Wednesday, November 12, 2008

Making of the Mohajir Mindset

REVIEWS: A State Of Mind
Reviewed By Aftab Ahmad Khan, Dawn, November 9, 2008

Partition and the making of the Mohajir Mindset By A.R. Siddiqi
Oxford University Press, Karachi

The book, Making of the Mohajir Mindset, is an authentic story of the yearnings of the people who struggled to create a land where people of the same ilk would live in peace and harmony. It is an analytical study of the collective Mohajir mind.

The author, A.R. Siddiqi, has quite rightly pointed out that the dread of Hindu domination, a romantic vision of past glories and sentimental attachment to Islam were the principal factors in the enthusiasm for the creation of Pakistan amongst Muslims of South Asia. Muslims of preindependence United India desired the preservation of their separate identity which led to the demand for a separate state.

Siddiqi was educated at Anglo-Arabic College and St Stephens College, Delhi. At St Stephens he was greatly impressed by the eminent history professor, Dr I.H. Qureshi who was projecting the romantic picture of a Pakistan wherein perfect harmony would reign among its inhabitants, of which the overwhelming majority would be Muslims.

In October 1947 Siddiqi came to Lahore from Delhi where Muslims were being oppressed and tortured. The Mohajirs who came to Pakistan from India developed a ‘Ganga’ culture and a romantic vision of Islam. They, however, soon found themselves in a whirling melee of cultures, Bengali, Punjabi, Pathan, Sindhi, Balochi and of course their own.

The dream of a promised land did become true but only in nightmarish circumstances of extreme violence, widespread death, destruction and displacement.

For a large number of migrants it was Qayamat-e-Sughra or Minor Doomsday. The migration of Muslim minority of Urdu-speaking UP with no ethnic base in Pakistan can hardly be called a diaspora. It was by and large a disorderly flight, a desperate race for life. The communal madness after independence had been least anticipated in its ferocity and inhumanity.

The Mohajirs from the Ganges-Yamuna belt were ill at ease in Punjab’s ethno-lingual milieu and made a beeline for the country’s capital, Karachi, and other parts of Sindh. They felt, however, unwelcome in Pakistan. Without a territorial base of their own, they were essentially refugees, aliens or guests at best.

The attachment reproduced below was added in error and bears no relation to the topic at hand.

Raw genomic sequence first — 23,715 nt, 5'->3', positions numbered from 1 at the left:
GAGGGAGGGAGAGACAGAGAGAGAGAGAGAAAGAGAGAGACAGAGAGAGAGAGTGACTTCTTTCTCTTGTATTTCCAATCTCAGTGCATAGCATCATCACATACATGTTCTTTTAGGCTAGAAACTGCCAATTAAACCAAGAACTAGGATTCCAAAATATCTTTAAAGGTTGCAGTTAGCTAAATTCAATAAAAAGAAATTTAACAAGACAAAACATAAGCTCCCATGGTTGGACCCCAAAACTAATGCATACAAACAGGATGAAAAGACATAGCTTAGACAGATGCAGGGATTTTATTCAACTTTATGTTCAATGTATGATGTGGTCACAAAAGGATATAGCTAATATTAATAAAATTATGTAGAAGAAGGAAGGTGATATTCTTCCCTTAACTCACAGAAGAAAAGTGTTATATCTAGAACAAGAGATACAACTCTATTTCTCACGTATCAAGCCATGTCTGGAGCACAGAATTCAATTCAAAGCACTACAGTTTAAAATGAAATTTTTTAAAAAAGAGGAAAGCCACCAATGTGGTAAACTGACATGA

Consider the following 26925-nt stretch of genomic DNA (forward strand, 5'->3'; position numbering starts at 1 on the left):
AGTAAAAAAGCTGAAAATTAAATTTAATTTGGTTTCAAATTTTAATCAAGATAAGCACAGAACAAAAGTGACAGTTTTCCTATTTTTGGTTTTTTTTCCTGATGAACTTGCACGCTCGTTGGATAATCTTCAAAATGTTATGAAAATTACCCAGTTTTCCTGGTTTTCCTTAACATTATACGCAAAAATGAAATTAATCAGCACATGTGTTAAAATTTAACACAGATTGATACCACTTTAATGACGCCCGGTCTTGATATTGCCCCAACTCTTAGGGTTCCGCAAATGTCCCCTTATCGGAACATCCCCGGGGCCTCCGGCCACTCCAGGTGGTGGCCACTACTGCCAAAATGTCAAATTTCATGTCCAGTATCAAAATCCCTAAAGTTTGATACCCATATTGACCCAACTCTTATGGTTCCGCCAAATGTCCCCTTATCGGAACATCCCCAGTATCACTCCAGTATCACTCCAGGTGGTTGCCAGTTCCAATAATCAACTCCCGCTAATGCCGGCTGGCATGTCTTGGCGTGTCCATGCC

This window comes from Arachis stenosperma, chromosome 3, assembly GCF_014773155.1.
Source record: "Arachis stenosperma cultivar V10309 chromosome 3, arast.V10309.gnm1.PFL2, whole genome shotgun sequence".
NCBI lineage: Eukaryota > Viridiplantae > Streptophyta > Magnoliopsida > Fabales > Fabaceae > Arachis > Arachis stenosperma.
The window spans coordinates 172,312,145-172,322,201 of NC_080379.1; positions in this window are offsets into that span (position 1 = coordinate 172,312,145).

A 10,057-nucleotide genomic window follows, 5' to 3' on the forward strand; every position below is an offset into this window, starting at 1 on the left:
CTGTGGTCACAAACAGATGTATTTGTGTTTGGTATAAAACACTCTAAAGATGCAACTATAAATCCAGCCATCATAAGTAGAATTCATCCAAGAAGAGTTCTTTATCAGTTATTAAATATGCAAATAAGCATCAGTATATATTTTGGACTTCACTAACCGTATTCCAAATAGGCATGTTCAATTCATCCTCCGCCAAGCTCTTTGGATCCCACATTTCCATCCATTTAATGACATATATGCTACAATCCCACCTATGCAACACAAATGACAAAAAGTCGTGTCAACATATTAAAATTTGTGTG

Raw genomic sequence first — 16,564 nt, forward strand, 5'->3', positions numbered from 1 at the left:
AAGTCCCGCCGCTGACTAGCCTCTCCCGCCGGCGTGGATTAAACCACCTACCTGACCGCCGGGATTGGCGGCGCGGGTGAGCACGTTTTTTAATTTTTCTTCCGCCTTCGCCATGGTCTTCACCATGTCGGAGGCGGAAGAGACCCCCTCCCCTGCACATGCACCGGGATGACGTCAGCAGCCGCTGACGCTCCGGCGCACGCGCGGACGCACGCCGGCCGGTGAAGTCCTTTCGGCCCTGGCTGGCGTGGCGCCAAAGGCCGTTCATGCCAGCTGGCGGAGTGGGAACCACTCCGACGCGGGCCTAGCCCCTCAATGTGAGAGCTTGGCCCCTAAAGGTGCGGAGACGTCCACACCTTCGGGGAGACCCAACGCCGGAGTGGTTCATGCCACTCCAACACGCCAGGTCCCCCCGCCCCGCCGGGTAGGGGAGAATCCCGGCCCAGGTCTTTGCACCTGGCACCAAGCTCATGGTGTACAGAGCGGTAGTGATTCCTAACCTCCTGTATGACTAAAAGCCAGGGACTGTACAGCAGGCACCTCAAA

Unfortunately the hope of projecting 100 million Indian Muslims as one nation under the spell of the Pakistan movement could not be sustained when it came into conflict with the harsh realities of provincialism.

In Pakistan’s multi-ethnic, multi-cultural, multi-lingual, multi-tribal complex, the Mohajirs soon recognised the absurdity of their self as the only real Pakistanis.

Allergic to the Punjabis initially, the Mohajirs found in them their only natural allies, their only kinsmen in language and culture despite the peculiarities of Punjabi’s accent and idiom. Sindhis, Balochis and Pakhtoons asserted their distinctiveness demanding protection of their cultures and powers.

The Mohajirs were the only community without a territorial base. They could only draw their title to the land and the country in religious rhetorical terms.

Pakistan, according to the author, has been grappling with its own fissiparous challenges instead of being an integrated nation it has been functioning as a territorial grouping of many sub-nationalities

After the break up of Pakistan in 1971, the Punjabi-Mohajir compact of the past was replaced by the Sindhi-Punjabi alliance leaving Mohajirs and Balochis out in the cold.

In the opinion of the author, the Mohajir dilemma remains as complex as ever. To their inherent feeling of ‘otherness’ has been added what Ayesha Jalal calls ‘else(ness)’, a state of mind in the context of their changed relationship with Indian Muslims and Bangladeshis.

A.R. Siddiqi has confessed that after a life spanning over eight decades, he finds himself in a perennial state of refugeehood. He, however, would not like to go back to his old city of Delhi. Nostalgia, according to him, is a pull to the past and stays only at the level of the subconscious. The conscious mind rejects it as an unwanted and unwholesome burden. Over time, memories get blurred and the present drives the past into limbo changing it into a sort of shadowdom. His nostalgia is now only the scar of the wound of forced migration which has long since healed.

Has Pakistan succeeded in achieving national integration as an Islamic state? The author has no answer to this question.

The reviewer, however, is confident that Pakistan will achieve its goal of an integrated, democratic, Islamic state in the not too distant future.

This book provides an insightful social analysis of a community which even after six decades of partition still identifies itself as Mohajirs (migrants).

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